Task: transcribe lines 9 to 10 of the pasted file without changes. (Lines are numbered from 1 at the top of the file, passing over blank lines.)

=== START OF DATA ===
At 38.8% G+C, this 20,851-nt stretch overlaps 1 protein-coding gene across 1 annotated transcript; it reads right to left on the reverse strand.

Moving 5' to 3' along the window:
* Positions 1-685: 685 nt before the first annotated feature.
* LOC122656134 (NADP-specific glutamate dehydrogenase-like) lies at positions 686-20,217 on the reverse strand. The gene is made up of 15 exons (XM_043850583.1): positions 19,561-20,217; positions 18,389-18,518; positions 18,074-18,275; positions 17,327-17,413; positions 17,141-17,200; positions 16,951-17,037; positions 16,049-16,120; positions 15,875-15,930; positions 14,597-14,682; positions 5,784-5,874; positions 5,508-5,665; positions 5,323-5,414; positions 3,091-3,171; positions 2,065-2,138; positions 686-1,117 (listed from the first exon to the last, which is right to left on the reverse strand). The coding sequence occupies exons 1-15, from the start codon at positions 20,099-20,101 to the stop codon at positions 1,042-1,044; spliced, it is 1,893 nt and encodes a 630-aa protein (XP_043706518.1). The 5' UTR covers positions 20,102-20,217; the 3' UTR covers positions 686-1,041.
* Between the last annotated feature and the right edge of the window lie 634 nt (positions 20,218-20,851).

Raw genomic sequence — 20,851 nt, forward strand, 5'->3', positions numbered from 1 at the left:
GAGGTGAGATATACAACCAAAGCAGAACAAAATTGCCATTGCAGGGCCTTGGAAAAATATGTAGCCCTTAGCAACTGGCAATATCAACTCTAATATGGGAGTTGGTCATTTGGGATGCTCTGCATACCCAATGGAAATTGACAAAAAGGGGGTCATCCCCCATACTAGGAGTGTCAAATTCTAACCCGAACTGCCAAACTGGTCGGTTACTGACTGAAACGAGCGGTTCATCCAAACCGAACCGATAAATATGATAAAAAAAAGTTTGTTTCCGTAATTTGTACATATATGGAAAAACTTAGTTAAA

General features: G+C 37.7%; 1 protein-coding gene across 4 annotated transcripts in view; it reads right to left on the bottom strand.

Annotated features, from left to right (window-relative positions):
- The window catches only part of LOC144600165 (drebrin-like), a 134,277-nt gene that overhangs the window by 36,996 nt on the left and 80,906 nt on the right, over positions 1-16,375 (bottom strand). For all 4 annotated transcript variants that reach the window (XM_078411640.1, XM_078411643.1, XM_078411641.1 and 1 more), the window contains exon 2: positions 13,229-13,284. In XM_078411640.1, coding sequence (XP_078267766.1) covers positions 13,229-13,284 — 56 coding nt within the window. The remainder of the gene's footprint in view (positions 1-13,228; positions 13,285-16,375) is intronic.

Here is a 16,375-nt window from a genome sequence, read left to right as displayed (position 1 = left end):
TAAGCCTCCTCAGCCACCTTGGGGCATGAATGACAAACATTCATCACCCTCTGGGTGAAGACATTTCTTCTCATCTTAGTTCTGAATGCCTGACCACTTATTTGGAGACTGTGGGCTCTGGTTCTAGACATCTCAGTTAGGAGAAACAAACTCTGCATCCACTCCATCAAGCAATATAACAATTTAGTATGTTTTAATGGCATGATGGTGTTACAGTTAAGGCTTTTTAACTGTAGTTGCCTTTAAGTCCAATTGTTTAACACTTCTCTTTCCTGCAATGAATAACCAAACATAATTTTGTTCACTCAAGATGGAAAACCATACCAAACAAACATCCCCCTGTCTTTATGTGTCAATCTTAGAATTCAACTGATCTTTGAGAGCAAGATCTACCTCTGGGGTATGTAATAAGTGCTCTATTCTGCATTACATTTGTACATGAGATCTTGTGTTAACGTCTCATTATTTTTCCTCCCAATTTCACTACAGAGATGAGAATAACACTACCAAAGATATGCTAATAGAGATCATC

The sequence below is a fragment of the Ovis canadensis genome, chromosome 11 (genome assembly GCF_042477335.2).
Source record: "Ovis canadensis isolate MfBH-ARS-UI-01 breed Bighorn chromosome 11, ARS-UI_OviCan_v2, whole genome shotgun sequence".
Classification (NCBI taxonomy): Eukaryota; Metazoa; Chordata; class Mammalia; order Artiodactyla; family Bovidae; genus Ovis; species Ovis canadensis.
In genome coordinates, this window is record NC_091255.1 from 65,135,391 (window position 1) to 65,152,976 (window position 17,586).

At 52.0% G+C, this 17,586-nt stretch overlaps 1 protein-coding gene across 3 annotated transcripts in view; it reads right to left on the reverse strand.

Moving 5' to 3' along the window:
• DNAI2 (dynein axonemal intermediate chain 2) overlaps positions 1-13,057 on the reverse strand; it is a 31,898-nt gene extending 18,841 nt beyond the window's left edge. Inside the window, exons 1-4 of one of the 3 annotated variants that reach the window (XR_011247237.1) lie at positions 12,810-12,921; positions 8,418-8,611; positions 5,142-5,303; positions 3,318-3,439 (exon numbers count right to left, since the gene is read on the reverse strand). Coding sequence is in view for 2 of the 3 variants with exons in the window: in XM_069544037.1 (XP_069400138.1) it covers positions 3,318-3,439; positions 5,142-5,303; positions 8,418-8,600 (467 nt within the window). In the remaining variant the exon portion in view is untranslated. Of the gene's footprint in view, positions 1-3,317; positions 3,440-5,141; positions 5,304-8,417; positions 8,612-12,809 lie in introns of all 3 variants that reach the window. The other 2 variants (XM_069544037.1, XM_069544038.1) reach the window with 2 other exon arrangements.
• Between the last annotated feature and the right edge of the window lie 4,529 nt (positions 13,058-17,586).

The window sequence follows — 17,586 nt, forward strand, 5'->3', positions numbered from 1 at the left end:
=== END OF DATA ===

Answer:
Annotated features, from left to right (window-relative positions):
- The window catches only part of LOC144600165 (drebrin-like), a 134,277-nt gene that overhangs the window by 36,996 nt on the left and 80,906 nt on the right, over positions 1-16,375 (bottom strand). For all 4 annotated transcript variants that reach the window (XM_078411640.1, XM_078411643.1, XM_078411641.1 and 1 more), the window contains exon 2: positions 13,229-13,284. In XM_078411640.1, coding sequence (XP_078267766.1) covers positions 13,229-13,284 — 56 coding nt within the window. The remainder of the gene's footprint in view (positions 1-13,228; positions 13,285-16,375) is intronic.